Troika Pottery Buyer’s Guide: The Artistry of British Ceramics

Troika Pottery: Troika Pottery collection, circa 1970. Troika Pottery collection, circa 1970. Sold for £550 GBP via Chiswick Auctions (April 2018).

Although it only fired up its kilns for just over two decades, the legacy and influence of the Troika Pottery has extended far beyond. Mavericks of their time with design ideas and ways of manufacturing that were both inspired and experimental, the pottery’s trio of founders prioritized the creation of art over the practicality of a pottery piece. Even with this in mind, the pottery’s unique double egg cup ceramics, homeware and tiles became some of its greatest successes.

Troika Pottery: Origins and Influences

Troika Pottery: Troika Pottery pillar vase.

Troika Pottery pillar vase. Sold for £1,400 GBP via Bearne’s (July 2006).

Troika was born into a time of artistic flourish within the southwest, fresh off the back of the St Ives School – a British postwar art movement taking root in the small, coastal town. A beacon for abstract artists, the scene had been set for creative innovation on a different level, with new approaches and ideas coming to the fore.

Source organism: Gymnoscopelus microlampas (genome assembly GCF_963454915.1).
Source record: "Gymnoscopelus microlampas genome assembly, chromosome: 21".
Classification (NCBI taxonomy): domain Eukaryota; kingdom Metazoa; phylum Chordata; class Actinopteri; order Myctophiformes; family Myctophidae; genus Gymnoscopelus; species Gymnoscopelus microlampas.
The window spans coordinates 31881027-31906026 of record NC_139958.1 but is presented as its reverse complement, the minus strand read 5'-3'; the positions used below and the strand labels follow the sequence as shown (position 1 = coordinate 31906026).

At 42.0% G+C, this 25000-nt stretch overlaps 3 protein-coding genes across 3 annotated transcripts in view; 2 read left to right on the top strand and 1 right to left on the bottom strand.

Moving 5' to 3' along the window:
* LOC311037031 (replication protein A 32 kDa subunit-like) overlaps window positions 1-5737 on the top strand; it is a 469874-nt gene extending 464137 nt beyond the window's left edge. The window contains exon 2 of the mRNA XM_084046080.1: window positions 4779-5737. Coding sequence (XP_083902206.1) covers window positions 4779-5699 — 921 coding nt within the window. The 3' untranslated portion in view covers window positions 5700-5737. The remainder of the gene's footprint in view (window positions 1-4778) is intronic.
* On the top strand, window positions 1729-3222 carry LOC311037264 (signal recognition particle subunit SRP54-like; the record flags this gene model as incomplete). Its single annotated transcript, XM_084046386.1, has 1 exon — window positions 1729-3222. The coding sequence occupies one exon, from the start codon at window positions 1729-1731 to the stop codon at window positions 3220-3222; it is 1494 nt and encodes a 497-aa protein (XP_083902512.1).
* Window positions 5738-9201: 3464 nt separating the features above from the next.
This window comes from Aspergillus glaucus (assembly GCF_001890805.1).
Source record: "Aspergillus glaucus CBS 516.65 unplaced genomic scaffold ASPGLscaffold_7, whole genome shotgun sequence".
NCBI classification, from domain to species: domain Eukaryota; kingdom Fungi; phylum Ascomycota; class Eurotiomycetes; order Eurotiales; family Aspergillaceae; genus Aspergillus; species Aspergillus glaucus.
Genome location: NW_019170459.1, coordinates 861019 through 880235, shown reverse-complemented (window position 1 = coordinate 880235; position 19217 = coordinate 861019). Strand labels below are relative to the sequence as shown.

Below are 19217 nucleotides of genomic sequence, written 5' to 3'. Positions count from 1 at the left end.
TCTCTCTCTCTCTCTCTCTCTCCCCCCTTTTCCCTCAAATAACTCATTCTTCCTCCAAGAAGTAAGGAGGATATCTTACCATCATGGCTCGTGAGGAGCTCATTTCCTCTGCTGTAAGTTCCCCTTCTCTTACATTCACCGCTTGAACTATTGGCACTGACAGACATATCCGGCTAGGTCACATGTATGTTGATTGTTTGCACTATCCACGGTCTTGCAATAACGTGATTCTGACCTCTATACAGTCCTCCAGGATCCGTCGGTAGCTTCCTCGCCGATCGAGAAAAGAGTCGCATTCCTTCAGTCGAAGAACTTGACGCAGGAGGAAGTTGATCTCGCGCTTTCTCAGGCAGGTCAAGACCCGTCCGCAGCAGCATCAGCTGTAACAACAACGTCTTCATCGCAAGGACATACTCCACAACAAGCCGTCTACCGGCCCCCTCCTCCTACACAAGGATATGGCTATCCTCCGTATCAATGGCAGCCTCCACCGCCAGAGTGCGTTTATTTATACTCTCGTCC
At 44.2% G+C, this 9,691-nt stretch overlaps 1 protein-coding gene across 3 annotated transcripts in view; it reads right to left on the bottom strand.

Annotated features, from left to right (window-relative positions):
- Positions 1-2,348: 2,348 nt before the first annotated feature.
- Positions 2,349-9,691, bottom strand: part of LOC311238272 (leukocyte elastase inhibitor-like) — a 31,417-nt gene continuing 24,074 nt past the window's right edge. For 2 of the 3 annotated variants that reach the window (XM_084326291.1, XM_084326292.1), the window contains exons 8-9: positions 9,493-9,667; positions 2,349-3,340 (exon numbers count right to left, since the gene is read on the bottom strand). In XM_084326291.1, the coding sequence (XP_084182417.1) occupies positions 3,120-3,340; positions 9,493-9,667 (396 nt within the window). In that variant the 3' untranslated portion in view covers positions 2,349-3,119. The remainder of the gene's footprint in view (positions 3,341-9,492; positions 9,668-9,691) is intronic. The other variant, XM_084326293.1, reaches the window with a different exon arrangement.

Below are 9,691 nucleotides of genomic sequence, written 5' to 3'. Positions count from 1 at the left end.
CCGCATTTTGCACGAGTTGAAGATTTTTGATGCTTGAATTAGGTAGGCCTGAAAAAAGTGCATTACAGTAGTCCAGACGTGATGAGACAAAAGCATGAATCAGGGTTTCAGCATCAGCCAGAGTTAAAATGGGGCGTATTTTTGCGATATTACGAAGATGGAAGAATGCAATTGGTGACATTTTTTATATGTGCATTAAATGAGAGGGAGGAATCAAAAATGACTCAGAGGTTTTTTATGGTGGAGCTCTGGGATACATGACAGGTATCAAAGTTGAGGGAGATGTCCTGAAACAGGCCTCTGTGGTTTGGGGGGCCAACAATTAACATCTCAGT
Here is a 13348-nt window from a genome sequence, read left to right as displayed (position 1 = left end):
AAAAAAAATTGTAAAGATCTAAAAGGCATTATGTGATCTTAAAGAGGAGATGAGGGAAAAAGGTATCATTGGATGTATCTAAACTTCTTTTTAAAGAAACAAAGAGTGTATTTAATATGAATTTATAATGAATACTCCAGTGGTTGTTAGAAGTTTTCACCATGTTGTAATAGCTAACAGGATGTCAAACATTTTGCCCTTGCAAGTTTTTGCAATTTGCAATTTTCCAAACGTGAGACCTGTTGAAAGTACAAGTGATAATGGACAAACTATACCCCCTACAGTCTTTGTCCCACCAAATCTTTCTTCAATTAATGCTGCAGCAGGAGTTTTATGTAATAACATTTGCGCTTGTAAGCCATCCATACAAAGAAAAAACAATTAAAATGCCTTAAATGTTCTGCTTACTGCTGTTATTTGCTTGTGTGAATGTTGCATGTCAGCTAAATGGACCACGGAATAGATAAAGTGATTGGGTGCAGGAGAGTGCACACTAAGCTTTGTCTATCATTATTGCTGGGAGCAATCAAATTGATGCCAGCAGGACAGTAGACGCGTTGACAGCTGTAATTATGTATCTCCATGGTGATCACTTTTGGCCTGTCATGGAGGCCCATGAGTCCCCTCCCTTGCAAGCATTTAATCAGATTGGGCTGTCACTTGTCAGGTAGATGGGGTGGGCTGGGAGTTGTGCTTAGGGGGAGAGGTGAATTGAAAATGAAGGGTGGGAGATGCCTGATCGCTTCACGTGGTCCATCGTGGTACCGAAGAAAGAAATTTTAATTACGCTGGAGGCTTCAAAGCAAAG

The pottery scene in St Ives was no exception. The modernist movement, marrying abstraction and experimentalism, was certainly an influence on even the more traditionally-oriented ceramics makers. The world-renowned Leach Pottery, founded by Bernard Leach and Shoji Hamada, had been forging its way since 1920, producing pieces influenced by Leach’s time in Japan as well as traditional British craft techniques.

Pitching in together to come up with the £3,000 required to buy the Wells Pottery in St Ives, Benny Sirota, Lesley Illsley, and Jan Thompson assembled as a ceramics team in 1963. Sirota was a potter, Illsley a sculptor, and Thompson an architect. Their aim was to develop a ceramics line that eschewed tradition, with a way of working that differed from the studio pottery movement that surrounded them. They settled on a name of Russian origin, ‘troika’, which describes a chariot pulled by three horses – signifying an equal partnership.

Cornish Heritage

Cornwall’s treasure trove of minerals and concentration of skilled artists made it an attractive place for ceramics production throughout the 20th century. The area is home to large amounts of China clay, which can be fashioned into fine white porcelain.